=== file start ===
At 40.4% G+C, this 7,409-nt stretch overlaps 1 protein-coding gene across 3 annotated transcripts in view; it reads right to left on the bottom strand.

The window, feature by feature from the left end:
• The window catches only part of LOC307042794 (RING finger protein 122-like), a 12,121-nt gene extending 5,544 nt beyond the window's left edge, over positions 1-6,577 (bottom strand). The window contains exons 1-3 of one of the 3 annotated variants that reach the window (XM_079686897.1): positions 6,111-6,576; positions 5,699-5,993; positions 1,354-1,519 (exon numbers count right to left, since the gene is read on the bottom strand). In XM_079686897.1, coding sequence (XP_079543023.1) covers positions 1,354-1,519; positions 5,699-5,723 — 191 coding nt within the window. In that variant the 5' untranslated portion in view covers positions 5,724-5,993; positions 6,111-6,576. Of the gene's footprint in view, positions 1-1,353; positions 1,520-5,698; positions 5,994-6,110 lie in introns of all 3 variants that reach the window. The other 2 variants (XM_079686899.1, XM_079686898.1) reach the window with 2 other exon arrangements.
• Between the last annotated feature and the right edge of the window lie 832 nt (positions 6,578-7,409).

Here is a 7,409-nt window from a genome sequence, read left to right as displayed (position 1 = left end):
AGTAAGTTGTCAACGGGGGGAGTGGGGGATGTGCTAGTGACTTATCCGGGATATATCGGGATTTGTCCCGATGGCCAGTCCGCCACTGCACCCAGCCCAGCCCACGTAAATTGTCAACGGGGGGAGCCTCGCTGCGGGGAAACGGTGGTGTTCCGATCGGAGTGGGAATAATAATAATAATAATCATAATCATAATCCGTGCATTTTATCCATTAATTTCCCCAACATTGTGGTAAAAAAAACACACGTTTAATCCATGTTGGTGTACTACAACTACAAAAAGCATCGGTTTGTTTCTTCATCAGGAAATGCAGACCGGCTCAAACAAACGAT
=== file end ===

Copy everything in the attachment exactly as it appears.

At 40.4% G+C, this 7,409-nt stretch overlaps 1 protein-coding gene across 3 annotated transcripts in view; it reads right to left on the bottom strand.

The window, feature by feature from the left end:
• The window catches only part of LOC307042794 (RING finger protein 122-like), a 12,121-nt gene extending 5,544 nt beyond the window's left edge, over positions 1-6,577 (bottom strand). The window contains exons 1-3 of one of the 3 annotated variants that reach the window (XM_079686897.1): positions 6,111-6,576; positions 5,699-5,993; positions 1,354-1,519 (exon numbers count right to left, since the gene is read on the bottom strand). In XM_079686897.1, coding sequence (XP_079543023.1) covers positions 1,354-1,519; positions 5,699-5,723 — 191 coding nt within the window. In that variant the 5' untranslated portion in view covers positions 5,724-5,993; positions 6,111-6,576. Of the gene's footprint in view, positions 1-1,353; positions 1,520-5,698; positions 5,994-6,110 lie in introns of all 3 variants that reach the window. The other 2 variants (XM_079686899.1, XM_079686898.1) reach the window with 2 other exon arrangements.
• Between the last annotated feature and the right edge of the window lie 832 nt (positions 6,578-7,409).

Here is a 7,409-nt window from a genome sequence, read left to right as displayed (position 1 = left end):
AGTAAGTTGTCAACGGGGGGAGTGGGGGATGTGCTAGTGACTTATCCGGGATATATCGGGATTTGTCCCGATGGCCAGTCCGCCACTGCACCCAGCCCAGCCCACGTAAATTGTCAACGGGGGGAGCCTCGCTGCGGGGAAACGGTGGTGTTCCGATCGGAGTGGGAATAATAATAATAATAATCATAATCATAATCCGTGCATTTTATCCATTAATTTCCCCAACATTGTGGTAAAAAAAACACACGTTTAATCCATGTTGGTGTACTACAACTACAAAAAGCATCGGTTTGTTTCTTCATCAGGAAATGCAGACCGGCTCAAACAAACGAT